Hiding In Plain Sight: A Phenomenological Exploration of Black Male Educators in School Leadership
Date of Award
Doctor of Philosophy (PhD)
Educational Foundations & Leadership
With the changing landscape of America’s K-12 student population becoming a myriad of ethnicities, the importance of diversifying school leadership is critical to reflect the varying groups represented in the student population. Khalifa et al. (2016) and Talbert-Johnson (2006) attest that the development of culturally responsive programs is necessary to address the needs and experiences of a diverse population. Similarly, the premise of teacher preparation programs that are predominantly white and middle class need additional initiatives to better prepare candidates in working with diverse populations (Browne-Ferrigno, 2011; Carpenter & Diem, 2013; Ford et al., 2020; Hampton et al., 2008; Khalifa, 2012; Schaffer et al., 2104; Sleeter, 2016; Talbert-Johnson, 2006; Urick & Bowers, 2013).
Given this need to address the changing landscape of the student population, I argue that it is important for school systems to ensure school leaders are reflective of the population that is served. However, the pipeline of minority leaders in school leadership is disproportionately underrepresented based on race and gender (Gooden, 2012; Gooden & Dantley, 2012; Shields & Hesbol, 2019; Williams & Loeb, 2012; Young & Laible, 2000). Based on this disproportionate underrepresentation of Black Indigenous People of Color (BIPOC) in school leadership, there is a need to give scholarly attention, in particular to Black Male school leaders (Bass, 2019; Bass & Alston, 2018; Lomotey, 1987; McClain, 2016; Sims et al., 2021; Smith, 2021; Tillman, 2008). I argue that by amplifying the lived experiences of Black Male Educators through a phenomenological study will evoke a positive change towards diversity, equity, and inclusivity in school leadership in which there is a staggering disproportionality of educational equity (Henderson, 2015; Palmer & Louis, 2017; SASS, 2022; Shields & Hesbol, 2019; Thompson & Thompson, 2000). Further, through amplifying the voices of the lived experiences of Black Male school leaders, the contribution of these leaders will add to the educational literature a counter-narrative to the demographics and statistics (Atwood & Lopéz, 2014; McClain, 2016) to understand the disproportionate underrepresentation of Black Male Educators in school leadership.
Therefore, the purpose of this study is to explore the disproportionate underrepresentation of Black Males in K-12 school leadership through their lived experiences and provide a counter-narrative to the white patriarchal images that have plagued Black Males and Black Male masculinity. Through the concept of intersectionality that frames this phenomenon, a post-structuralist (Attridge et al., 1987) lens reinforces the notion of intersectionality that otherwise runs the risk of adding a white normative layer to the dominant paradigm of leadership. That is, post-structuralism asserts that the normative practices that have dominated the field are social constructs shaped by hegemonic Eurocentric norms – not definitive truths. As such, the history of Black Education, Colonialization, and Critical Race Theory explain contradictions to the grand narratives of the dominant managerial paradigm that perpetuates the disproportionate underrepresentation of Black Males in school leadership. Further, I argue that you cannot emancipate the knowledge of BIPOC individuals without advancing the knowledge of the experiences of BIPOC individuals. Given this rationale, the significance of integrating epistemic outlooks and perspectives through poetry, art, lyrics, and literature highlight a powerful tool of getting to the problem of the study that can be obscured simply by academic treatment. To this point, embedded in this study are not only rational empirically grounded perspectives, but boundless segments of poetry, art, lyrics, and literature that disrupt the normative epistemic perspectives on school leadership.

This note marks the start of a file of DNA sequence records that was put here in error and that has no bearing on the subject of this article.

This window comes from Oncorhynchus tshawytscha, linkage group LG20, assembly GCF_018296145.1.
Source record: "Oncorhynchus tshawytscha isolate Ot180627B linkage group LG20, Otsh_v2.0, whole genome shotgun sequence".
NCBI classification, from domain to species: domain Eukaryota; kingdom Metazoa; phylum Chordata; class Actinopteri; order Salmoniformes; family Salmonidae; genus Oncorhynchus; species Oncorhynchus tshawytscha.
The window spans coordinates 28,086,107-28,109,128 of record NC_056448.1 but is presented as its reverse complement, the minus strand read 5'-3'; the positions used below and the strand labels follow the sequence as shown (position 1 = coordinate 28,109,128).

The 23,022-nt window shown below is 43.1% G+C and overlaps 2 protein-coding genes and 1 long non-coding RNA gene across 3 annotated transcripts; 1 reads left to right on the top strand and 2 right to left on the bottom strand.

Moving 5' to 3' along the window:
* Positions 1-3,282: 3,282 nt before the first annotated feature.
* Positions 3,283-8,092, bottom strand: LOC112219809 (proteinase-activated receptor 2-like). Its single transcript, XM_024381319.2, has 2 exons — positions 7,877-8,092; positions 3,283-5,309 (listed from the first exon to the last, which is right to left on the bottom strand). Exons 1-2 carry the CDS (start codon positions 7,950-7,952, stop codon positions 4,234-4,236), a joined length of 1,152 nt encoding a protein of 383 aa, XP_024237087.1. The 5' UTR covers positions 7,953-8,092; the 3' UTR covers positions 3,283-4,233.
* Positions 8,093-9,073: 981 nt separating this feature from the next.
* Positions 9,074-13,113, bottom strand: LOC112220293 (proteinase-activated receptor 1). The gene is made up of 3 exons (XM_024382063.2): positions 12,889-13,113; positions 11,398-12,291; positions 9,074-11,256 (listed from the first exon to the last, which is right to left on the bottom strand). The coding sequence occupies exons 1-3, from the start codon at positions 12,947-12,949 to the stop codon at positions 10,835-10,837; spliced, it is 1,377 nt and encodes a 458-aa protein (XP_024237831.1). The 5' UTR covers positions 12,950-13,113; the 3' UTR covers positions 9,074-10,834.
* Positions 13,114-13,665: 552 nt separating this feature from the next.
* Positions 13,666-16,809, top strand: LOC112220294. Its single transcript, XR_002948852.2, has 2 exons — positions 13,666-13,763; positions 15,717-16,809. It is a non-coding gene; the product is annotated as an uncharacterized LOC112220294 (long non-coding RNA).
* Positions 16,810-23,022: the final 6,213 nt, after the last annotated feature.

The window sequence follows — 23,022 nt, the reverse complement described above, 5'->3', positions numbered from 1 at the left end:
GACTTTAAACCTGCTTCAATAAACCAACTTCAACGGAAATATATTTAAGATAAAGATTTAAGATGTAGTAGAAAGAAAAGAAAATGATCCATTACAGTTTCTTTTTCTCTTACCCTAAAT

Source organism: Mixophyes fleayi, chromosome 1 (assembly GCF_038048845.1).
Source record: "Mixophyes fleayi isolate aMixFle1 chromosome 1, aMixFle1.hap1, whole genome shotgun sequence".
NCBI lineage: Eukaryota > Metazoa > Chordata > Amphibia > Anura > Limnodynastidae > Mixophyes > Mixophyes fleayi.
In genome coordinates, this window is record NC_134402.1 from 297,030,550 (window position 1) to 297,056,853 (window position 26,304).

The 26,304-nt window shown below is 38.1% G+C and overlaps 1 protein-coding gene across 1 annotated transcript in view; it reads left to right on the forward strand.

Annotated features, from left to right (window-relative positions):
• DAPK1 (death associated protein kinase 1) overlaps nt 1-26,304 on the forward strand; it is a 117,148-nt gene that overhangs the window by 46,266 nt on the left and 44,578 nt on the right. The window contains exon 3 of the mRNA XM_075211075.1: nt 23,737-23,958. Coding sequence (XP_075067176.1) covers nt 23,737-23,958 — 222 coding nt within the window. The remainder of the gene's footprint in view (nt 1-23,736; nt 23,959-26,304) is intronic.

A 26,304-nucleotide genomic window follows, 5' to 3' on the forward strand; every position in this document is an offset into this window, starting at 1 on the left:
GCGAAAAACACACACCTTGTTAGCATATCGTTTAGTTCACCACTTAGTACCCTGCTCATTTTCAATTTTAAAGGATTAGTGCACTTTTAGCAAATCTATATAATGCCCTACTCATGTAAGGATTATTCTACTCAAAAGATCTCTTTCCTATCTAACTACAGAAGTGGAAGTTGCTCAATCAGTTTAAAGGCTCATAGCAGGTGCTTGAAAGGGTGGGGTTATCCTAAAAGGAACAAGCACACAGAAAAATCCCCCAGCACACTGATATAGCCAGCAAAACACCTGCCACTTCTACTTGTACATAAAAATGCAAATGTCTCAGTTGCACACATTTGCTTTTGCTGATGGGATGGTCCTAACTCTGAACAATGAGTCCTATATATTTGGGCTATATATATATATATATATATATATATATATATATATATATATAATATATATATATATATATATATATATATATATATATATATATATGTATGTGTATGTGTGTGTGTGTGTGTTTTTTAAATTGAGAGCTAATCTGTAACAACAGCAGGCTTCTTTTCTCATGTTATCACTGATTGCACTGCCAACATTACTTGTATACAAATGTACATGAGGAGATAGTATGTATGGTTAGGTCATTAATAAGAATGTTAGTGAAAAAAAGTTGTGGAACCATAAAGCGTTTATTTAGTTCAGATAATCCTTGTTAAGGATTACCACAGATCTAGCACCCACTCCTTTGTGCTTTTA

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Copyright, 2022, by Jeryl Kimbrough-Scott All Rights Reserved.
"Hiding In Plain Sight: A Phenomenological Exploration of Black Male Educators in School Leadership"
(2022). Doctor of Philosophy (PhD), Dissertation, Educational Foundations & Leadership, Old Dominion University, DOI: 10.25777/5hjf-0t32